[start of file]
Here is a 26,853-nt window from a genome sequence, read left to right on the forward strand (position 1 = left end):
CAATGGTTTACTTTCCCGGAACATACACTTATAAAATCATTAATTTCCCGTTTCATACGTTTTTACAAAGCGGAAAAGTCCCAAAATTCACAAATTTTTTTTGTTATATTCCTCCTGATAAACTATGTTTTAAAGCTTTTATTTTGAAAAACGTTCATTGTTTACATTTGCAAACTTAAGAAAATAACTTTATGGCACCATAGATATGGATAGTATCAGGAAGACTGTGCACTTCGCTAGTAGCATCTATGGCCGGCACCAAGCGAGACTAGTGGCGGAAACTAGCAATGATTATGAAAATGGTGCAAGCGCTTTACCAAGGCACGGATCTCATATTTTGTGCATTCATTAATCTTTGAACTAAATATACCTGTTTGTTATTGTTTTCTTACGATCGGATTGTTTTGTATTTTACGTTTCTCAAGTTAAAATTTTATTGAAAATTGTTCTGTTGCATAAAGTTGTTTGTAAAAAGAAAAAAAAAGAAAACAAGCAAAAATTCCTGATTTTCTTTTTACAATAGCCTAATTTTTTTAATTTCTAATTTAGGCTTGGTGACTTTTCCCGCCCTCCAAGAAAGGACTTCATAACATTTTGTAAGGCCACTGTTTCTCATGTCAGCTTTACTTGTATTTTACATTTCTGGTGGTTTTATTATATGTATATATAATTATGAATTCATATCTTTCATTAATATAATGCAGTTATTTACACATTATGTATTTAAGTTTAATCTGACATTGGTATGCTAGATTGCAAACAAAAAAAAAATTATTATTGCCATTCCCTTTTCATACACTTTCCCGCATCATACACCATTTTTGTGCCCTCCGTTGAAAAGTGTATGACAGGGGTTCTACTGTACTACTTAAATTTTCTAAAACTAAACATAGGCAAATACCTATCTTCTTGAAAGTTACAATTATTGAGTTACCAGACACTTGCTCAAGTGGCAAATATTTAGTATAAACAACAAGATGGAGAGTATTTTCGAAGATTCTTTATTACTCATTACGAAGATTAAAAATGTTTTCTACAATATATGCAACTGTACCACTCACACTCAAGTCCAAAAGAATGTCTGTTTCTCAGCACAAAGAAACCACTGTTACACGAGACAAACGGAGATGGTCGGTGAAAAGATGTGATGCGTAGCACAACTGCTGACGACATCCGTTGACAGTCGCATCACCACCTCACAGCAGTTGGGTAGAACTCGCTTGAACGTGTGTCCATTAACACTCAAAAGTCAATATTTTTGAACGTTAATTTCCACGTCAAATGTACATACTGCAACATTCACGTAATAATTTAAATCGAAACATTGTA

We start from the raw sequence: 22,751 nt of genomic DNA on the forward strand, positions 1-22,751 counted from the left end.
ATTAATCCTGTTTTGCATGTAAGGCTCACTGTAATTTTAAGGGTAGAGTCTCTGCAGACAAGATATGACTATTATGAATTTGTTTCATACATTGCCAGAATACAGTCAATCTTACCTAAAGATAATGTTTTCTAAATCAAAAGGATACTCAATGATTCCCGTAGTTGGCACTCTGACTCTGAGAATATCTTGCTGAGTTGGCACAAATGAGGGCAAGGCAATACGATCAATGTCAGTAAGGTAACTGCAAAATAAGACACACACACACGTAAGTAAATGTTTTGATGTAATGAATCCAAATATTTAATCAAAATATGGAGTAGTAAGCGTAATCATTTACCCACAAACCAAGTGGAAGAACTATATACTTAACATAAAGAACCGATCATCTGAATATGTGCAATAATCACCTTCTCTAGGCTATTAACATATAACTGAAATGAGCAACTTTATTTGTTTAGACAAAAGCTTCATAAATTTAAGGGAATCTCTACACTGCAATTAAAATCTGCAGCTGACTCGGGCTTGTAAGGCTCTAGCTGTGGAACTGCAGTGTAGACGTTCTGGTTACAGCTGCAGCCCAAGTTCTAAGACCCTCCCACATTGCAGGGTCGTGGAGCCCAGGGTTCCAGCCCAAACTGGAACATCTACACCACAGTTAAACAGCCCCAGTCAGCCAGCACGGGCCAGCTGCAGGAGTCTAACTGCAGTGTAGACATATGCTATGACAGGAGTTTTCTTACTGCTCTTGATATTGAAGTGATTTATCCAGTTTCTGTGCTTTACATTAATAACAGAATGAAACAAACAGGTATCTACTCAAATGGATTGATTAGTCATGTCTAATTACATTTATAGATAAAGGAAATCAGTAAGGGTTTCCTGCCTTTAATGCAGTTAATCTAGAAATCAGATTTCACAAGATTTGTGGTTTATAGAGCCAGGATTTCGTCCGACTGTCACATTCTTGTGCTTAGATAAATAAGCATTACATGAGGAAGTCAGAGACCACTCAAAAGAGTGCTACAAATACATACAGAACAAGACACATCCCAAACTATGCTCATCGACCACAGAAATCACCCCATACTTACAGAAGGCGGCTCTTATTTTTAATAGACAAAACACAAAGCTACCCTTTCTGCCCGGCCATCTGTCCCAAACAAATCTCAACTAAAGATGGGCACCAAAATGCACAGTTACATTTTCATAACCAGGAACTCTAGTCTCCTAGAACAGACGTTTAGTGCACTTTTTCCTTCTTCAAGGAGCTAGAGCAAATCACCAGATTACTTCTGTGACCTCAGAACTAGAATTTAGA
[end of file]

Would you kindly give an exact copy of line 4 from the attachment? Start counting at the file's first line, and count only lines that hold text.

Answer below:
ATTAATCCTGTTTTGCATGTAAGGCTCACTGTAATTTTAAGGGTAGAGTCTCTGCAGACAAGATATGACTATTATGAATTTGTTTCATACATTGCCAGAATACAGTCAATCTTACCTAAAGATAATGTTTTCTAAATCAAAAGGATACTCAATGATTCCCGTAGTTGGCACTCTGACTCTGAGAATATCTTGCTGAGTTGGCACAAATGAGGGCAAGGCAATACGATCAATGTCAGTAAGGTAACTGCAAAATAAGACACACACACACGTAAGTAAATGTTTTGATGTAATGAATCCAAATATTTAATCAAAATATGGAGTAGTAAGCGTAATCATTTACCCACAAACCAAGTGGAAGAACTATATACTTAACATAAAGAACCGATCATCTGAATATGTGCAATAATCACCTTCTCTAGGCTATTAACATATAACTGAAATGAGCAACTTTATTTGTTTAGACAAAAGCTTCATAAATTTAAGGGAATCTCTACACTGCAATTAAAATCTGCAGCTGACTCGGGCTTGTAAGGCTCTAGCTGTGGAACTGCAGTGTAGACGTTCTGGTTACAGCTGCAGCCCAAGTTCTAAGACCCTCCCACATTGCAGGGTCGTGGAGCCCAGGGTTCCAGCCCAAACTGGAACATCTACACCACAGTTAAACAGCCCCAGTCAGCCAGCACGGGCCAGCTGCAGGAGTCTAACTGCAGTGTAGACATATGCTATGACAGGAGTTTTCTTACTGCTCTTGATATTGAAGTGATTTATCCAGTTTCTGTGCTTTACATTAATAACAGAATGAAACAAACAGGTATCTACTCAAATGGATTGATTAGTCATGTCTAATTACATTTATAGATAAAGGAAATCAGTAAGGGTTTCCTGCCTTTAATGCAGTTAATCTAGAAATCAGATTTCACAAGATTTGTGGTTTATAGAGCCAGGATTTCGTCCGACTGTCACATTCTTGTGCTTAGATAAATAAGCATTACATGAGGAAGTCAGAGACCACTCAAAAGAGTGCTACAAATACATACAGAACAAGACACATCCCAAACTATGCTCATCGACCACAGAAATCACCCCATACTTACAGAAGGCGGCTCTTATTTTTAATAGACAAAACACAAAGCTACCCTTTCTGCCCGGCCATCTGTCCCAAACAAATCTCAACTAAAGATGGGCACCAAAATGCACAGTTACATTTTCATAACCAGGAACTCTAGTCTCCTAGAACAGACGTTTAGTGCACTTTTTCCTTCTTCAAGGAGCTAGAGCAAATCACCAGATTACTTCTGTGACCTCAGAACTAGAATTTAGA